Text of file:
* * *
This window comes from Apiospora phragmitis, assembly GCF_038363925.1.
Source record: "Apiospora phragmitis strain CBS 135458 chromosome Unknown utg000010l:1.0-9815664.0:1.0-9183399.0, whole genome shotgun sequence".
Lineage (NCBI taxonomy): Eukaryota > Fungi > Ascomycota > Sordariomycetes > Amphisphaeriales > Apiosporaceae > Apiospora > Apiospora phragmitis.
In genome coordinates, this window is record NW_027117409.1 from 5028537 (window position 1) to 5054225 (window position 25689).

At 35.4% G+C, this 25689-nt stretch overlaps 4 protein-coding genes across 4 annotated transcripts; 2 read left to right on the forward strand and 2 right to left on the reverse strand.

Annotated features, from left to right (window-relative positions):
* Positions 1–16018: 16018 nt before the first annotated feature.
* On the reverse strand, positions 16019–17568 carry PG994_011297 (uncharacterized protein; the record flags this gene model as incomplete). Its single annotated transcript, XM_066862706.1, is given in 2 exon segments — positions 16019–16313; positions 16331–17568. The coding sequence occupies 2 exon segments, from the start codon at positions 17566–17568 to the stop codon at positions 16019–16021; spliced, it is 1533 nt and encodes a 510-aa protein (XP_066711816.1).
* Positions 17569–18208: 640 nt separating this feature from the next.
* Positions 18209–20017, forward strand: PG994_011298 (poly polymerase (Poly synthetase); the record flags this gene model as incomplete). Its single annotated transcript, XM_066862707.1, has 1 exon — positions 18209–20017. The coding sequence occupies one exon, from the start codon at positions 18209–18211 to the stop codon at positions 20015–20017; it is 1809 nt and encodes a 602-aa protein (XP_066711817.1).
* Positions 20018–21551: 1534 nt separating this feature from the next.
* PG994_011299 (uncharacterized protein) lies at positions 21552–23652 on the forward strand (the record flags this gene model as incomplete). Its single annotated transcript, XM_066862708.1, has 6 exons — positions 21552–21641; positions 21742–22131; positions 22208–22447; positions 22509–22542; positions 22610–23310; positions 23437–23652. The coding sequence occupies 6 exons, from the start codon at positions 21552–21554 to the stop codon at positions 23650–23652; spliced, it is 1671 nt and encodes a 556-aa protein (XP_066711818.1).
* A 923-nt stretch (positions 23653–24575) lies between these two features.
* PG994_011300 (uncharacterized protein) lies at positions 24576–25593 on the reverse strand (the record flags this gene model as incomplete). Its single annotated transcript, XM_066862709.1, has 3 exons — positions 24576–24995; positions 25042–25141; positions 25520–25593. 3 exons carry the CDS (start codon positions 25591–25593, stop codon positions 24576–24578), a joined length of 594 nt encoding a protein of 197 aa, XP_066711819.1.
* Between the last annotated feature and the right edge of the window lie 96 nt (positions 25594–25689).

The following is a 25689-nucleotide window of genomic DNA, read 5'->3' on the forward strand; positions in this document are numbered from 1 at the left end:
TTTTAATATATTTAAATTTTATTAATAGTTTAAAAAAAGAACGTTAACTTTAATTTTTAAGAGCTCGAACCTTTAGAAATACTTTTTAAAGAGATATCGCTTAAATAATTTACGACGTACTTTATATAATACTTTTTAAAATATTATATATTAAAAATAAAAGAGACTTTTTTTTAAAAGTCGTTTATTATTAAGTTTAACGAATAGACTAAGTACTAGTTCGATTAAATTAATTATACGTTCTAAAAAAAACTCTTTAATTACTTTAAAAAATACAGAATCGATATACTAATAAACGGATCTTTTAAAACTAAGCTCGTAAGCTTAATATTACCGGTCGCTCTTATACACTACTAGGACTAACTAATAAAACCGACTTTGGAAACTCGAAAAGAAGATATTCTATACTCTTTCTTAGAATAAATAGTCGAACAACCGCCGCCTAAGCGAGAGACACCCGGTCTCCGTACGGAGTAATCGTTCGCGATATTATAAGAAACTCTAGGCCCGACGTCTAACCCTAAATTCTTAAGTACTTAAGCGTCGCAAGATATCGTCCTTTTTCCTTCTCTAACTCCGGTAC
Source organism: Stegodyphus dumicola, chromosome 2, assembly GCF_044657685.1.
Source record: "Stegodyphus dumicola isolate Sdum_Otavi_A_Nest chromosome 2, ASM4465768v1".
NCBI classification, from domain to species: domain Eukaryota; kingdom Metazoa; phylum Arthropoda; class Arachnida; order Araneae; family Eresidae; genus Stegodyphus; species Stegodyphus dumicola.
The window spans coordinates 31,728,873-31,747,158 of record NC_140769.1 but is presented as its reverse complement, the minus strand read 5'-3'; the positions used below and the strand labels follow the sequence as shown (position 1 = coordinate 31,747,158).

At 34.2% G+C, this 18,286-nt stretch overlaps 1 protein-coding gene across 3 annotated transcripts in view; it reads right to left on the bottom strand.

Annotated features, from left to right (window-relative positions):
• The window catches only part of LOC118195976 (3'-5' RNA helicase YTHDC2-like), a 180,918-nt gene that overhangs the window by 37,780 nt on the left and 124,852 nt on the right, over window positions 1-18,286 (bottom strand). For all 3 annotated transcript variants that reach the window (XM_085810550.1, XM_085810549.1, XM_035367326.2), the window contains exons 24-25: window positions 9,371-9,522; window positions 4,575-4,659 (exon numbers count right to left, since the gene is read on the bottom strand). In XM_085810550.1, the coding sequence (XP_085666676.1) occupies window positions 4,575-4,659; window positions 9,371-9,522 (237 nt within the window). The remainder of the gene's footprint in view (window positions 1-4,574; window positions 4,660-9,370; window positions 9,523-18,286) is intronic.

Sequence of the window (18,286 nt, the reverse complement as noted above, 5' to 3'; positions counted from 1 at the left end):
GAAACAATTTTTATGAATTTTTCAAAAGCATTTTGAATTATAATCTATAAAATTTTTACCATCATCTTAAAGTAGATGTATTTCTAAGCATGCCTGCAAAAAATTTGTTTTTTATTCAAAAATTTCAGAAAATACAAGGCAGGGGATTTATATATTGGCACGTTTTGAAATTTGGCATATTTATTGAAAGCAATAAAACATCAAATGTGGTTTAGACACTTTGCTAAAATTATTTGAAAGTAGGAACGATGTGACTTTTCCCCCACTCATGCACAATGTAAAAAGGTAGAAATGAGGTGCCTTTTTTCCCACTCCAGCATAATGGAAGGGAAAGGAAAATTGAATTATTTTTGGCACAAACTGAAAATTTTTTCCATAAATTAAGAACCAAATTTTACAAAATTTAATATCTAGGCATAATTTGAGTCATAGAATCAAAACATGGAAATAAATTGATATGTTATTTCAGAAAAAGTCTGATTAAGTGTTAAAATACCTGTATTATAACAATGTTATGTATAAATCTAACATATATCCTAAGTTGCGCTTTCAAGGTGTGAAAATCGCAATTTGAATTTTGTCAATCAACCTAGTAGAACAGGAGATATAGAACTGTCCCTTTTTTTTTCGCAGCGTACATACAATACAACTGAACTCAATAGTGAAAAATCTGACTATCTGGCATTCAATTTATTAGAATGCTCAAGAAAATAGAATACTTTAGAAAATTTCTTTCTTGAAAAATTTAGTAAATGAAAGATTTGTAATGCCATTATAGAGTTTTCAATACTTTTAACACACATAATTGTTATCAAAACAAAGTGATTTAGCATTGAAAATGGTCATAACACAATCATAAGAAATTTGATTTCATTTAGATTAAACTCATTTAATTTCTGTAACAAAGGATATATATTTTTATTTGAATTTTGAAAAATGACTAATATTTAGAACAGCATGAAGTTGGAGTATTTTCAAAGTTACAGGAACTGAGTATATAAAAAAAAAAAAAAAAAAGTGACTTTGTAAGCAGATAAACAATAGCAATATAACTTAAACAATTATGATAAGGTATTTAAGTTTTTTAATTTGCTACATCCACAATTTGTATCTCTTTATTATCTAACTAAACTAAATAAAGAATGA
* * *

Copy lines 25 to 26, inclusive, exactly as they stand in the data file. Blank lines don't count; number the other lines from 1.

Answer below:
Sequence of the window (18,286 nt, the reverse complement as noted above, 5' to 3'; positions counted from 1 at the left end):
GAAACAATTTTTATGAATTTTTCAAAAGCATTTTGAATTATAATCTATAAAATTTTTACCATCATCTTAAAGTAGATGTATTTCTAAGCATGCCTGCAAAAAATTTGTTTTTTATTCAAAAATTTCAGAAAATACAAGGCAGGGGATTTATATATTGGCACGTTTTGAAATTTGGCATATTTATTGAAAGCAATAAAACATCAAATGTGGTTTAGACACTTTGCTAAAATTATTTGAAAGTAGGAACGATGTGACTTTTCCCCCACTCATGCACAATGTAAAAAGGTAGAAATGAGGTGCCTTTTTTCCCACTCCAGCATAATGGAAGGGAAAGGAAAATTGAATTATTTTTGGCACAAACTGAAAATTTTTTCCATAAATTAAGAACCAAATTTTACAAAATTTAATATCTAGGCATAATTTGAGTCATAGAATCAAAACATGGAAATAAATTGATATGTTATTTCAGAAAAAGTCTGATTAAGTGTTAAAATACCTGTATTATAACAATGTTATGTATAAATCTAACATATATCCTAAGTTGCGCTTTCAAGGTGTGAAAATCGCAATTTGAATTTTGTCAATCAACCTAGTAGAACAGGAGATATAGAACTGTCCCTTTTTTTTTCGCAGCGTACATACAATACAACTGAACTCAATAGTGAAAAATCTGACTATCTGGCATTCAATTTATTAGAATGCTCAAGAAAATAGAATACTTTAGAAAATTTCTTTCTTGAAAAATTTAGTAAATGAAAGATTTGTAATGCCATTATAGAGTTTTCAATACTTTTAACACACATAATTGTTATCAAAACAAAGTGATTTAGCATTGAAAATGGTCATAACACAATCATAAGAAATTTGATTTCATTTAGATTAAACTCATTTAATTTCTGTAACAAAGGATATATATTTTTATTTGAATTTTGAAAAATGACTAATATTTAGAACAGCATGAAGTTGGAGTATTTTCAAAGTTACAGGAACTGAGTATATAAAAAAAAAAAAAAAAAAGTGACTTTGTAAGCAGATAAACAATAGCAATATAACTTAAACAATTATGATAAGGTATTTAAGTTTTTTAATTTGCTACATCCACAATTTGTATCTCTTTATTATCTAACTAAACTAAATAAAGAATGA